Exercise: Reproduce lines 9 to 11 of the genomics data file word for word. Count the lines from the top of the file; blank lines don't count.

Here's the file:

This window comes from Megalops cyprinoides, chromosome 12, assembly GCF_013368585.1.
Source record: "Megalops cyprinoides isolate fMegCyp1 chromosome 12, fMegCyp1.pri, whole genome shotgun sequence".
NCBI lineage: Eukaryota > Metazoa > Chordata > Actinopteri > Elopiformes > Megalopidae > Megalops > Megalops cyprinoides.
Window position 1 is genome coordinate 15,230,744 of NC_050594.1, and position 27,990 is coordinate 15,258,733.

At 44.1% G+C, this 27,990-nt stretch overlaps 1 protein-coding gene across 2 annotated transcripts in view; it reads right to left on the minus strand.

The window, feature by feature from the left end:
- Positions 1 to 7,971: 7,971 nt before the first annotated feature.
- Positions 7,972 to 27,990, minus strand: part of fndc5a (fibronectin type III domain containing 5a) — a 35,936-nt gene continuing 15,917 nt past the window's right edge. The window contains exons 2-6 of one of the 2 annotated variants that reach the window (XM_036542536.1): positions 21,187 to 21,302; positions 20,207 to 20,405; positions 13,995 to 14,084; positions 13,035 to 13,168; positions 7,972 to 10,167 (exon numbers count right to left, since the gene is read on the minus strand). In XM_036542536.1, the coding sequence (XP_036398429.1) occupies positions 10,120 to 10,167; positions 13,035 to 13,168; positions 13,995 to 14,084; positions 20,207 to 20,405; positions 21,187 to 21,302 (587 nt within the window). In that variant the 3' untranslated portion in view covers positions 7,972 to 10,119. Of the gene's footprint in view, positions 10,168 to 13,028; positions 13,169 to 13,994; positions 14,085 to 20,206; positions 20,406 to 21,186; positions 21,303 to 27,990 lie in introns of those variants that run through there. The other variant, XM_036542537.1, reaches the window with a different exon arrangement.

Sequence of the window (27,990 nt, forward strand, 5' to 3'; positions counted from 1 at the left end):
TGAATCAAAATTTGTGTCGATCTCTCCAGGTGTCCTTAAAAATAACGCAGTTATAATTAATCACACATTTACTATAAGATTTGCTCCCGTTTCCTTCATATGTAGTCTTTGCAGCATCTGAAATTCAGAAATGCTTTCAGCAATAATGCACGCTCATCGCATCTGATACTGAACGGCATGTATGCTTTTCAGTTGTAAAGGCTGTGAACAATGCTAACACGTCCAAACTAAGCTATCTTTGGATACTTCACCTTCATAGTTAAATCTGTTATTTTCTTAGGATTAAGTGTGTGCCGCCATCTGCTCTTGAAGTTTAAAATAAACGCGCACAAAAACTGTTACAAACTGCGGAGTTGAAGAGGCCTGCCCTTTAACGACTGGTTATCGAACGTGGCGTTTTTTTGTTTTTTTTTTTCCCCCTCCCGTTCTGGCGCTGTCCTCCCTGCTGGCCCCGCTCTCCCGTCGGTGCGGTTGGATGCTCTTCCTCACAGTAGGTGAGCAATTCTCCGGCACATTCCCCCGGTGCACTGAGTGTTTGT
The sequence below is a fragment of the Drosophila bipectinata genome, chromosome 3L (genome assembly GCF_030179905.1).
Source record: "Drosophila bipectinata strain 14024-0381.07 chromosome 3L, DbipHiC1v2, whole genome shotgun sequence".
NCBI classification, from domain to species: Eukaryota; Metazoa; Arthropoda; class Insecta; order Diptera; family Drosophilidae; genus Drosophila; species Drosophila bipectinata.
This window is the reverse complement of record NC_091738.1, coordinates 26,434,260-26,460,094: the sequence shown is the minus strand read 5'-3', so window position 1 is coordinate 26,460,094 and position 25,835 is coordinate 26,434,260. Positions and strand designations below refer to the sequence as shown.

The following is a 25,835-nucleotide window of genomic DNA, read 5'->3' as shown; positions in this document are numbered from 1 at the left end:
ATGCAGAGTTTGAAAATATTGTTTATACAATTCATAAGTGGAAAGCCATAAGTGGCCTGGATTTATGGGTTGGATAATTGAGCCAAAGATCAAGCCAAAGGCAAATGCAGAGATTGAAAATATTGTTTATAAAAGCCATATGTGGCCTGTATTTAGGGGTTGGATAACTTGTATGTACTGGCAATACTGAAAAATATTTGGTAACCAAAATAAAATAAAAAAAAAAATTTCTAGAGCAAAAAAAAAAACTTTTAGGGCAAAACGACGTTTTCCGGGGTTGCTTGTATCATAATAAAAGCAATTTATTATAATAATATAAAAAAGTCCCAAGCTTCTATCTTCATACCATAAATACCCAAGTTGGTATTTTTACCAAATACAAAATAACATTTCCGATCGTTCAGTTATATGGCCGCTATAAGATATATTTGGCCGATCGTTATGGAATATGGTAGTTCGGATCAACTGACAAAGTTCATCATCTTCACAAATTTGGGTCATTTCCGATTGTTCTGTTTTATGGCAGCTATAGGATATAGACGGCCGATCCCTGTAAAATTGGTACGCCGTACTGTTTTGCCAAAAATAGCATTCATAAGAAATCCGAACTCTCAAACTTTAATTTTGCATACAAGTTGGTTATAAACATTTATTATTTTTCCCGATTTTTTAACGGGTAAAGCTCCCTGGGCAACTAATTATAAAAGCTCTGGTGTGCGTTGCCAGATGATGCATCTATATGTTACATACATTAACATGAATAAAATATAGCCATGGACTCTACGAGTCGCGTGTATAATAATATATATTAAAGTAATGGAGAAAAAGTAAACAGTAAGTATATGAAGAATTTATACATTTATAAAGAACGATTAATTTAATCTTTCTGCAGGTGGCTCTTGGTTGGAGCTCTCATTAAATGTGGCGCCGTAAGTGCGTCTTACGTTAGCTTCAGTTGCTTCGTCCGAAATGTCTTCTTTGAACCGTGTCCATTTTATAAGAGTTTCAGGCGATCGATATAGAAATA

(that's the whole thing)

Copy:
Sequence of the window (27,990 nt, forward strand, 5' to 3'; positions counted from 1 at the left end):
TGAATCAAAATTTGTGTCGATCTCTCCAGGTGTCCTTAAAAATAACGCAGTTATAATTAATCACACATTTACTATAAGATTTGCTCCCGTTTCCTTCATATGTAGTCTTTGCAGCATCTGAAATTCAGAAATGCTTTCAGCAATAATGCACGCTCATCGCATCTGATACTGAACGGCATGTATGCTTTTCAGTTGTAAAGGCTGTGAACAATGCTAACACGTCCAAACTAAGCTATCTTTGGATACTTCACCTTCATAGTTAAATCTGTTATTTTCTTAGGATTAAGTGTGTGCCGCCATCTGCTCTTGAAGTTTAAAATAAACGCGCACAAAAACTGTTACAAACTGCGGAGTTGAAGAGGCCTGCCCTTTAACGACTGGTTATCGAACGTGGCGTTTTTTTGTTTTTTTTTTTCCCCCTCCCGTTCTGGCGCTGTCCTCCCTGCTGGCCCCGCTCTCCCGTCGGTGCGGTTGGATGCTCTTCCTCACAGTAGGTGAGCAATTCTCCGGCACATTCCCCCGGTGCACTGAGTGTTTGT
The sequence below is a fragment of the Drosophila bipectinata genome, chromosome 3L (genome assembly GCF_030179905.1).